The passing of legendary, record-setting engine builder Sonny Leonard has left some of his high-profile clientele uncertain of their racing future without him.

At the same time, those customers -- all of whom became close friends of the Lynchburg, Va., powermaster -- have a seemingly endless list of stories to share.

“I don’t know what they’re going to do without him, really,” said Dean Goforth, a former IHRA Pro Stock competitor and close friend of Leonard’s. 

“I don’t even want to think about it,” said John Montecalvo, who has won three mountain motor Pro Stock titles with Leonard’s engines under the hood. “I’m having a hard time just thinking about racing without him being on the track without the engine portion of it. He was more than … it was more than business, he’s just one of my best friends. Every time we ran the car, Sonny was there, shaking my hand before I made a run.”

Leonard, whose engines were responsible for 13 IHRA Pro Stock titles, died early Sunday morning after a bout with pneumonia. He also was part of IHRA’s ownership group in the early 1990s.

One of Leonard’s engines produced the first 200-mph run by a doorslammer car. That came in 1987 at Darlington (S.C.) International Dragway, when Missouri’s Bill Kuhlmann broke through that barrier in IHRA’s Top Sportsman ranks. To generate the type of power needed for the historic burst, Kuhlmann assembled a 615 cubic-inch Chevy kit purchased from then Sonny’s salesman Ollie Volpe. During the assembly process, Kuhlmann added nitrous oxide. 

On his first qualifying run at Darlington, Kuhlmann ran the quarter-mile at 194.80 with the clutch going away on the top end. Before his next pass, Leonard came to Kuhlmann’s pit area to introduce himself, at which point the latter said, “‘Sonny, to be honest with you, 200 miles an hour is going to be a piece of cake.’ And he just looked at me funny, turned around, walked away, walked straight over to Bob Glidden,” Kuhlmann said in a June 2020 interview for

“He’s over talking to Glidden, and they’re maybe 30 feet away from me. He points over to me -- I can hear him but he don’t know it -- and says, ‘You see that stupid sumbitch over there? He thinks 200’s going to be a piece of cake.’ And Bob Glidden just shook his head.”

He removed all doubt on the next pass, rocketing down the quarter-mile at 202.24 mph and carving a place in drag racing history.

“I couldn’t afford a full motor, so I talked to my friend and sponsor, John Taylor, and asked if he wanted to put up the money for a kit motor. He went along with that, so that’s how we got into that,” Kuhlmann said Monday morning.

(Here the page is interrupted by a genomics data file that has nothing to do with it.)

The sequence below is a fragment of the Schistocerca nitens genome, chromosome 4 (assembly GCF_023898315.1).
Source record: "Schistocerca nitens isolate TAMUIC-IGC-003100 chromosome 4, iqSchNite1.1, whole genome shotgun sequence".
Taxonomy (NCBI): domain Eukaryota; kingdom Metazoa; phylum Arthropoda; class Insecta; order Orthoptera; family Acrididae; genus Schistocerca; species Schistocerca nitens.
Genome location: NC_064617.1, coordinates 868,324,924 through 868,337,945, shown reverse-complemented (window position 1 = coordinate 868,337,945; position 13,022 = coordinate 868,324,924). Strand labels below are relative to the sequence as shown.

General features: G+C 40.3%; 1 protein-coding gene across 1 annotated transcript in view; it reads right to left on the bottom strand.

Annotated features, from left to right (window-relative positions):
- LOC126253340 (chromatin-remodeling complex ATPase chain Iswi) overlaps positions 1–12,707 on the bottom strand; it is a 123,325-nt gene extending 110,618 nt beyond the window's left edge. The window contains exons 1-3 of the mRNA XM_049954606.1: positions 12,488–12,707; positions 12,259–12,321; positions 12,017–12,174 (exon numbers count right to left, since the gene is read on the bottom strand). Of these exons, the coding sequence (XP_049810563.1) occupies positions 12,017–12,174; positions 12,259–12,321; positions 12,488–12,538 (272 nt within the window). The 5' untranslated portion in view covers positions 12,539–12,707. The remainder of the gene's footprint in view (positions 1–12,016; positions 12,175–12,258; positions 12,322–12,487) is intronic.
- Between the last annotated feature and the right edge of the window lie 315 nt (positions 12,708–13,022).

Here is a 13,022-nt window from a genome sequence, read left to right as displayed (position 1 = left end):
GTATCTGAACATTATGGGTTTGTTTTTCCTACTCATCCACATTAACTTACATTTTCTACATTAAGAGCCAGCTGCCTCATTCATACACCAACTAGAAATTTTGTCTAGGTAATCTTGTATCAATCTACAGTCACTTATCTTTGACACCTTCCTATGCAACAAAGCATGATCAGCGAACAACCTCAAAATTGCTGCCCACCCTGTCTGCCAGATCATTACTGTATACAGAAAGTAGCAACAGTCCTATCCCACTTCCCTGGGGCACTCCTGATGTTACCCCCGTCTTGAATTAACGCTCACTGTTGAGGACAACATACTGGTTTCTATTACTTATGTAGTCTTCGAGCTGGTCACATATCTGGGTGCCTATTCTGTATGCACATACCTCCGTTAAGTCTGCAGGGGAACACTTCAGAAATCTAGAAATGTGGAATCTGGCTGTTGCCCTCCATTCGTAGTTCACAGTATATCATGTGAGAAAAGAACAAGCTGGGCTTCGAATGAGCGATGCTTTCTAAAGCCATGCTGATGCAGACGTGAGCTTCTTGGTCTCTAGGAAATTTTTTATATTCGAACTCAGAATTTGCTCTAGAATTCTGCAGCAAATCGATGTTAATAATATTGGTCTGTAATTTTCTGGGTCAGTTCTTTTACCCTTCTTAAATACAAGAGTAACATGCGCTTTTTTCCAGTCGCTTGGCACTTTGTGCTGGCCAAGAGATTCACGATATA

“I was with Sonny for a lotta years, and even after I switched to supercharged engines I had Sonny make me a manifold or two for the blowers. I stayed with him until I finally, just for the sake of cost, started building all my own stuff around ‘93, ‘94. I still consider him probably the best builder and Sonny’s the best engine shop in the country.”

Kuhlmann said that his midwestern dialect and Leonard’s southern Virginia drawl occasionally created a mild rift when one couldn’t understand the other. But, he added, there were many more times they made each other double over in laughter.

He recalled a time when they stood near the starting line between a pair of fire-belching Top Fuel dragsters. After their blastoff, Kuhlmann asked Leonard if he would like to ride in one of those missiles.

Leonard replied, “I wouldn’t drive one of those …”

“I didn’t say ‘drive,’ ” Kuhlmann clarified, “I said ‘ride.’ “ 

“I’d rather (stick my finger) in a hornet’s nest,” was the reply.

“He said stuff like that all the time,” Kuhlmann chuckled. “Y’know, ‘I’d rather walk through a lion’s den in a pork-chop suit’ -- that sorta thing.

“Probably ‘til the day he passed, he had a personality that made you comfortable and relaxed,” he added. “But being as close to him as I was, I could tell a lot of things stressed him. He was really out for perfection, and a lot of things really stressed that guy that he kept to himself. But I don’t know anybody that didn’t like Sonny Leonard.”

Another colleague and friend was Ohio’s Larry Morgan, a former Pro Stock driver and a top engine builder/developer. A Leonard engine was in the Pro Stocker of another Ohio racer, Mark Pawuk, and Leonard was struggling with problems involving valve clearance, Morgan said. 

“It had one hole (cylinder) that he couldn’t figure out. I told him that the cam(shaft) was twisting. He said, ‘How the hell can the cam twist?’ ” Morgan said. “I said, ‘Well, it twists toward the end of the motor and the No. 7 cylinder always needs more clearance. He understood it later. I told him that once we figure out how to put big cams in this thing, we’ll be better off.

“He took that big-motor stuff and made something out of it when nobody else wanted to, and I always admired him for that. We were always friends, and we traded a lot of speed secrets. He took over and ruled that (mountain motor) deal, so if you wanted a Chevy like that, you had to go to Sonny, and if you wanted Ford, you went to Jon Kaase. He was just a wonderful person, and he’s going to be missed by a lot of people. Sonny … darn, what a loss.”